If one watches any sports highlight show, "ACL tears" and "Tommy John procedures" are commonly referenced and understood by the lay public. Although the shoulder, elbow, knee and ankle are perceived as "sports joints" that are susceptible to athletic injuries, the hip is generally not considered in the same vain. "The hip is usually considered a "geriatric joint" since it commonly breaks or fractures in older patients and is quite susceptible to arthritis," says Dr. Anil Ranawat of the Sports Medicine Service at the Hospital for Special Surgery in Manhattan. The hip, however, is a commonly injured athletic joint! Common hip injuries include labral, capsule or muscle tears, cartilage injuries, dislocations, and loose bodies. Chronic conditions such as femoro-acetabular impingement (FAI) can also cause hip pain in athletes.
FAI is a disorder which has been popularized by Swiss surgeons taking care of elite athletes, skiers, military recruits and weekend warriors. The hip is a ball and socket joint, and in this disorder, the ball (or femur) pathologically impinges on the cup (or acetabulum). "The result of this impingement can be a labral tear, cartilage injury or even early arthritis. The most important part of treating FAI properly is early diagnosis, since these patients are often misdiagnosed with an inguinal hernia, sports hernia or other complaints," adds Dr. Ranawat. Although MRI and CT scans are important diagnostic images, well performed x-rays or radiographs are even more important. Recently, many theories have been advanced on how best to treat this condition. Potential treatment options include: physical therapy, cortisone injections, or, ultimately, surgery. "Arthroscopic surgery is usually the surgery of choice, but in rare cases, an open incision may be necessary," says Ranawat. Although either technique is effective, patients often prefer the arthroscopic technique since there is less tissue trauma and smaller incisions. The key, however, is not the size of the incision but how well the procedure is performed.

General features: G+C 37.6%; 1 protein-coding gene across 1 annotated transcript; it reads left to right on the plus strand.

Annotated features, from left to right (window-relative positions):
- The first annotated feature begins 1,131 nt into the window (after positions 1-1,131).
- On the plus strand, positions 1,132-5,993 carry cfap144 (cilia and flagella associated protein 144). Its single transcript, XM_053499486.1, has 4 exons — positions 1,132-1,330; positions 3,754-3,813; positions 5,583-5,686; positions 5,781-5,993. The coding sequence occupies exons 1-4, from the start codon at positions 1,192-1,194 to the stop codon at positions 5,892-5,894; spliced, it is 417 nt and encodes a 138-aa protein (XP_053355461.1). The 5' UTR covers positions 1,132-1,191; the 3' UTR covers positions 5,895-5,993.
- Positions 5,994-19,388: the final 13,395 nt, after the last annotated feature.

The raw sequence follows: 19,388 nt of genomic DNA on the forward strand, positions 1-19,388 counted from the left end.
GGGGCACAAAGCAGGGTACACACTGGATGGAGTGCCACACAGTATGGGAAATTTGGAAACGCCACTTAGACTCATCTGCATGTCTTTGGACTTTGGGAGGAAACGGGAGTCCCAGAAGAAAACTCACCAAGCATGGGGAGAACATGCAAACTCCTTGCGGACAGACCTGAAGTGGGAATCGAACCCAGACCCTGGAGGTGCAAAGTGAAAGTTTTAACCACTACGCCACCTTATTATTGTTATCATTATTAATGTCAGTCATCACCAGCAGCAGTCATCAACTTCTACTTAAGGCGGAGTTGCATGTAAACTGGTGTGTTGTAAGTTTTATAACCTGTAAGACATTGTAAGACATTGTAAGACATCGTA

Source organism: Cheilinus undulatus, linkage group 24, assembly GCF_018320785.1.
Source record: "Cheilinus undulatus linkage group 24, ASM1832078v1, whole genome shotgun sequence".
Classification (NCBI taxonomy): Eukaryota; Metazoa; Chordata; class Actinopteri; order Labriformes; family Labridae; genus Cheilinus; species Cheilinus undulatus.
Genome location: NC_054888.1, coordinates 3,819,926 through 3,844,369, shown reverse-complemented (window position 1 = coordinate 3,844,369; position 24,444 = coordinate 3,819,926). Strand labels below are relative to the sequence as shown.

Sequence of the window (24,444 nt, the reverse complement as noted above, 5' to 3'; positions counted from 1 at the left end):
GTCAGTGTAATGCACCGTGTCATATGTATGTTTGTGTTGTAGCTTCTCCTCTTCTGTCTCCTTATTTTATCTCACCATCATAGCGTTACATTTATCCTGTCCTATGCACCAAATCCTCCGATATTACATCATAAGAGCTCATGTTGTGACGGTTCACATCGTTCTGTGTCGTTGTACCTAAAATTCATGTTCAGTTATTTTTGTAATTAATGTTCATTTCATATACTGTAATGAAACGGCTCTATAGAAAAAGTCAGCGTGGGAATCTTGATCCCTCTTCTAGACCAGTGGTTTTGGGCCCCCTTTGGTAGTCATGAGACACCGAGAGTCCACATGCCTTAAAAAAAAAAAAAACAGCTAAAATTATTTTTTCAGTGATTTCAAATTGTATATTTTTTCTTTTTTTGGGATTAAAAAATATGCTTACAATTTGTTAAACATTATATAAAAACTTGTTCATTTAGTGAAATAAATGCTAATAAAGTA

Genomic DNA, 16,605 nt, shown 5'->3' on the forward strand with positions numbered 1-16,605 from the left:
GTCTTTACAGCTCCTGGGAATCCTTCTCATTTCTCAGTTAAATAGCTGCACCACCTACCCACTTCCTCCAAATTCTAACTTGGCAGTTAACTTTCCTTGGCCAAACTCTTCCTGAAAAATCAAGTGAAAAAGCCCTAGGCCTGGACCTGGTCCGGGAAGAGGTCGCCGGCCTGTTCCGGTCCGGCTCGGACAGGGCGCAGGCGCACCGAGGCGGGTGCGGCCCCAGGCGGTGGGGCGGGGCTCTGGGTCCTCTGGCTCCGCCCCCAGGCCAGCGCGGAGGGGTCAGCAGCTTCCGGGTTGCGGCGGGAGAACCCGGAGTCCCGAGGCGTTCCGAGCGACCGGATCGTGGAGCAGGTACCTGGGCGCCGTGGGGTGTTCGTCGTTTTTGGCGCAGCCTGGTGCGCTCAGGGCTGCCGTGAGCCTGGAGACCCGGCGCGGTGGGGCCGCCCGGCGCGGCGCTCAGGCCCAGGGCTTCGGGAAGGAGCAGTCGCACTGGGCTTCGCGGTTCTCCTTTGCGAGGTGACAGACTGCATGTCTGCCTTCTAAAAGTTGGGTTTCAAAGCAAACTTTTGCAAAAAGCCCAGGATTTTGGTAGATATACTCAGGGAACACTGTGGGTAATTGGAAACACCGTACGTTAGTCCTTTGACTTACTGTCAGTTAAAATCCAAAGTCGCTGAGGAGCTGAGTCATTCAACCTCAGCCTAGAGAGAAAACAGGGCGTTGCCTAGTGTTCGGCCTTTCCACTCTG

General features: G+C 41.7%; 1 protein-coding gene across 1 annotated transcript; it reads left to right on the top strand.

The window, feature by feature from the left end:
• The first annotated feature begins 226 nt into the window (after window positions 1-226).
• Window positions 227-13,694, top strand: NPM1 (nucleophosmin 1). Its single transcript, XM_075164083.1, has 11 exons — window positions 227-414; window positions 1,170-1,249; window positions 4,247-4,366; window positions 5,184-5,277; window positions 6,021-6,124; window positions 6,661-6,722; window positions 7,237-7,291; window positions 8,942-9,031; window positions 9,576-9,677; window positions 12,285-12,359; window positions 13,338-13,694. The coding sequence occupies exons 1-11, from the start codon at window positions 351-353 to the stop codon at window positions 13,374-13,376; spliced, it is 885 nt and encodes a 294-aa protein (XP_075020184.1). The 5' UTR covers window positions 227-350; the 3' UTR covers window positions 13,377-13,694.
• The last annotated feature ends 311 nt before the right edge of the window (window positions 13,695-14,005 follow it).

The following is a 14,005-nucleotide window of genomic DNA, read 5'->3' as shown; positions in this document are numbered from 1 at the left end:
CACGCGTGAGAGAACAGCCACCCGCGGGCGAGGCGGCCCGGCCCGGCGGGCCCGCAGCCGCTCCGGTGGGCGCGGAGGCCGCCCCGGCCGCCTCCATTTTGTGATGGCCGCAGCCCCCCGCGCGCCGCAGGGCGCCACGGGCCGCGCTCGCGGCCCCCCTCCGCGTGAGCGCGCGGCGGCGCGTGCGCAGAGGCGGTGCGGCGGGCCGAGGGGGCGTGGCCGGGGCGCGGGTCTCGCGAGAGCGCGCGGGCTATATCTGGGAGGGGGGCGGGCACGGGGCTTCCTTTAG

Dr. Ranawat contends that the most exciting aspect of this field is that patients do quite well after these procedures. They return to high levels of function; and are, most importantly, pain-free and oftentimes have increased range of motion. In addition, most of these procedures are outpatient day procedures, i.e. the patient goes home the same day. We also know that "younger, more active patients seem to do better than patients with more advanced disease". Therefore, early diagnosis and intervention is key. Finally, although we are not certain yet, we hope the proper management of impingement will one day prevent or delay arthritis. As baby boomers continue to stay active in sports, our treatment modalities must also adjust to keep up with them and keep them going for decades to come. Arthroscopic impingement surgery is on the cutting edge of new procedures that will help patients, doctors and therapists alike make the hip more understood!
For more information about sports medicine, visit the Joe DiMaggio Sports Medicine Center.
Mission statement: Manhattan's Joe DiMaggio Sports Medicine Center is devoted to rendering the very best non-surgical foot and ankle care, specializing in effective, non-intrusive methods as a primary objective. At the same time, the Center is affiliated with the world renowned Hospital for Special Surgery (HSS), affording traditional surgical and other options. The HSS has been recently rated the Number One hospital in the country for orthopedics by the US News and World Report. The Center also offers the expertise of orthopedic surgical and non-surgical clinicians in all areas of care.
The Center is named after American sports icon Joe DiMaggio, whose heel spur disability remains one of the most well-known sports injuries in history.